Thickness of magnetic materials required to generate a 10-nT anomaly 30 km above the lunar surface. Thermoremanent magnetizations acquired in a dipolar field were determined for each thermoremanence susceptibility, χTRM (in SI units), and surface paleofield intensity within a representative disk 60 km in diameter at 30° latitude. The maximum magnetic field strength scales linearly with disk thickness, and the disk thicknesses would differ by a factor of ~2 for anomalies located at the poles and equator, or for disk diameters of 35 and 200 km. Representative thermoremanence susceptibilities of lunar (dashed) and meteoritic (solid) materials are denoted by horizontal lines (data from tables S2 and S3).

However, there is a major geologic structure that correlates with some of the largest lunar magnetic anomalies and that has received little consideration previously. The far-side hemisphere of the Moon hosts the largest known unequivocal impact structure in the solar system: the South Pole–Aitken basin (Fig. 1). With a mean diameter of ~2200 km, this basin is elongated in the north-south direction and was likely formed by an oblique impact, with the projectile coming from either the north or south (23). The most prominent grouping of lunar magnetic anomalies coincides with the northern rim of this basin, precisely where one would expect projectile materials to have been deposited if the impact direction was from the south.

We propose that materials from the South Pole–Aitken impactor are the source materials for many of the largest lunar magnetic anomalies. With high concentrations of metallic iron and other magnetic minerals, typical projectile materials are on average about two orders of magnitude more magnetic than endogenous lunar crustal materials (Fig. 2). If the projectile was similar to a chondritic meteorite, and if these materials were magnetized by cooling in a steady core dynamo field, integrated thicknesses of only a few hundred meters would be required to account for the strength of the lunar anomalies. If the projectile was instead differentiated, the projectile core materials would have been even more magnetic than undifferentiated chondritic meteorites.

Projectile materials should be incorporated into impact deposits in abundances sufficient to substantially change the magnetic properties of these rocks. Terrestrial impact melts are known to contain materials from the impactor ranging from less than 1 weight percent (wt%) up to several wt% (24, 25). The mafic impact melts sampled during the Apollo missions are thought to have formed during one or more basin-forming impact events (primarily Imbrium) and contain ~1 to 2 wt% macroscopic metallic iron that was derived from the core of a differentiated planetesimal (22, 26). Given the enormous size of the South Pole–Aitken basin, the projectile that formed this basin would have been ~10 times as massive as that which formed the next largest lunar basin, and comparable in mass to all other basin-forming projectiles combined. Numerical simulations show that most of the projectile would accrete to the Moon in a molten or partially molten state for an average impact angle and velocity (27).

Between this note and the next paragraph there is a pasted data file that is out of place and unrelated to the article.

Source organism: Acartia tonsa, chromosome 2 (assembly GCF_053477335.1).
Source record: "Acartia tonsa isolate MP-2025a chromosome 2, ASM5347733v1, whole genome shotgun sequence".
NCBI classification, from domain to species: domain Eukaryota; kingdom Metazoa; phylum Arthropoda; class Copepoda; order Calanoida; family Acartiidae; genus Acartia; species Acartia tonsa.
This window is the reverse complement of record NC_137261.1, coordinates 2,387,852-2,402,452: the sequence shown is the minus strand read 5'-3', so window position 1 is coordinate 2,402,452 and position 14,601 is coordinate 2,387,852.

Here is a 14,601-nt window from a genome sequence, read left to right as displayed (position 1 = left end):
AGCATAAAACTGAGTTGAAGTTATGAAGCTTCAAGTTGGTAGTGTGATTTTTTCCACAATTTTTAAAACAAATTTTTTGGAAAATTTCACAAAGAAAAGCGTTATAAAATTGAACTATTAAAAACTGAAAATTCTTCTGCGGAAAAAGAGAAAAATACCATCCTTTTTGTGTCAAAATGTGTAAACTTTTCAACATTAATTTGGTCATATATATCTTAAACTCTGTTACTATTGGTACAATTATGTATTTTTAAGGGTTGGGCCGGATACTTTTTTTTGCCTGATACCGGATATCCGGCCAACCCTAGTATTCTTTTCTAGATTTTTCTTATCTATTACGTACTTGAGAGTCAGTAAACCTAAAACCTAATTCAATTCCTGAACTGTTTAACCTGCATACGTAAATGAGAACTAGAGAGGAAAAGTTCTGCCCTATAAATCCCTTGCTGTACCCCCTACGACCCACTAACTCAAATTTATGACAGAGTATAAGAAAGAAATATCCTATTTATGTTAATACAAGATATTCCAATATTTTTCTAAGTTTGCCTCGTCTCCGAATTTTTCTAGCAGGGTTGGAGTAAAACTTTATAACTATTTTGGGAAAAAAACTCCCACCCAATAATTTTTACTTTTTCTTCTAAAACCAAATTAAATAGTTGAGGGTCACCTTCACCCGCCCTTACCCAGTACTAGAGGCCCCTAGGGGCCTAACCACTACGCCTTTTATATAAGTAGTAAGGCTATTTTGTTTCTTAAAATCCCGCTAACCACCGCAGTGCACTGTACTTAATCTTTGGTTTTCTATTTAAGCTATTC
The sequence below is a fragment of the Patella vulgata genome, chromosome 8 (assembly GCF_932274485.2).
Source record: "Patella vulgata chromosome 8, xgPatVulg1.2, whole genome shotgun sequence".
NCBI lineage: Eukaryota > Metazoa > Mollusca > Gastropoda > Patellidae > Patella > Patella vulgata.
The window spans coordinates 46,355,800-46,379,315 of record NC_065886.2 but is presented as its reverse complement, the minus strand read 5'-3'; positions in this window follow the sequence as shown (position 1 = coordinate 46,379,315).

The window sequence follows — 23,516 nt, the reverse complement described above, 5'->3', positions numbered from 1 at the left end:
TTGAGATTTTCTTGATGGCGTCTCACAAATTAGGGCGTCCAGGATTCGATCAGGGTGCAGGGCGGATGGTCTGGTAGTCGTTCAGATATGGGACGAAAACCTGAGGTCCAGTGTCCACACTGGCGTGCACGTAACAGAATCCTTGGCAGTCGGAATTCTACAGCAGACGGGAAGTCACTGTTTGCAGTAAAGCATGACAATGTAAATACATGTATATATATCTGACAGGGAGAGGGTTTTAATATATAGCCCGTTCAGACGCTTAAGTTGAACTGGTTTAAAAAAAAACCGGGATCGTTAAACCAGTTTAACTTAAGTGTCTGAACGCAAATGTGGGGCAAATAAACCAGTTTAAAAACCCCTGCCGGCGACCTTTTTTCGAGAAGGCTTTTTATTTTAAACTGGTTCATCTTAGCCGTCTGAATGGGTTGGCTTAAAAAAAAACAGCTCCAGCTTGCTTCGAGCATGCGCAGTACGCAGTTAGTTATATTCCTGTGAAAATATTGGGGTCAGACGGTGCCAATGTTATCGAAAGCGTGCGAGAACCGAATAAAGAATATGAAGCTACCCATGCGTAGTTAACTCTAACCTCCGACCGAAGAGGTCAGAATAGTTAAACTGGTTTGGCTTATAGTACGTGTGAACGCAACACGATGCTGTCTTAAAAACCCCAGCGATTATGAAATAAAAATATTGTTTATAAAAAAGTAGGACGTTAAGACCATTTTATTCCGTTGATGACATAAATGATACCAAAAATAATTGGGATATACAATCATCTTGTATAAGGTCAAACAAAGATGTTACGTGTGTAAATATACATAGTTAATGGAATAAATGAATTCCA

We assessed the hypothesis that projectile materials from the South Pole–Aitken impact event are responsible for the majority of lunar magnetic anomalies by tracking the fate of projectile materials in a suite of impact simulations. Our simulations used a three-dimensional Eulerian shock physics code with self-gravity and multiphase equations of state for crustal, mantle, and core materials (supporting online material). The rheologies of the target and projectile materials were dependent on pressure, temperature, and strain rate (28). The model Moon possessed a silicate crust 50 km thick, with a forsterite mantle and a small iron core, whereas the projectile was treated as being either homogeneous in composition or differentiated with a silicate mantle and iron core. Simulations were run for more than 1 hour after the impact, which allowed most of the ejecta to re-impact the Moon.

As a representative case, a 45° oblique impact at 15 km s–1 of a differentiated projectile 200 km in diameter completely excavated the crust of the Moon over an area ~1200 km in diameter and formed a thick impact melt pool in the basin interior (Fig. 3). The resulting ring of crustal thickening is similar in size to the topographic rim of the South Pole–Aitken basin, although it is not elliptical. Differences in crater shape and crustal structure between the model and observations may result from gravitational and viscous modification processes that are not accounted for in the simulations, or from the relatively low spatial resolution used to model the lunar crust. In the simulation, most of the projectile silicate mantle was vaporized and lost to space, and only ~1% of these materials were retained in the proximal ejecta. The retained projectile mantle materials were deposited downrange and exterior to the basin’s excavation cavity, and possessed integrated thicknesses close to 100 m extending about one crater diameter from the basin rim. Only a negligible fraction of the projectile core was vaporized, and almost 80% of these materials were retained on the surface of the Moon. The retained projectile core materials were deposited primarily near the downrange basin rim with thicknesses up to a few kilometers.

Fig. 3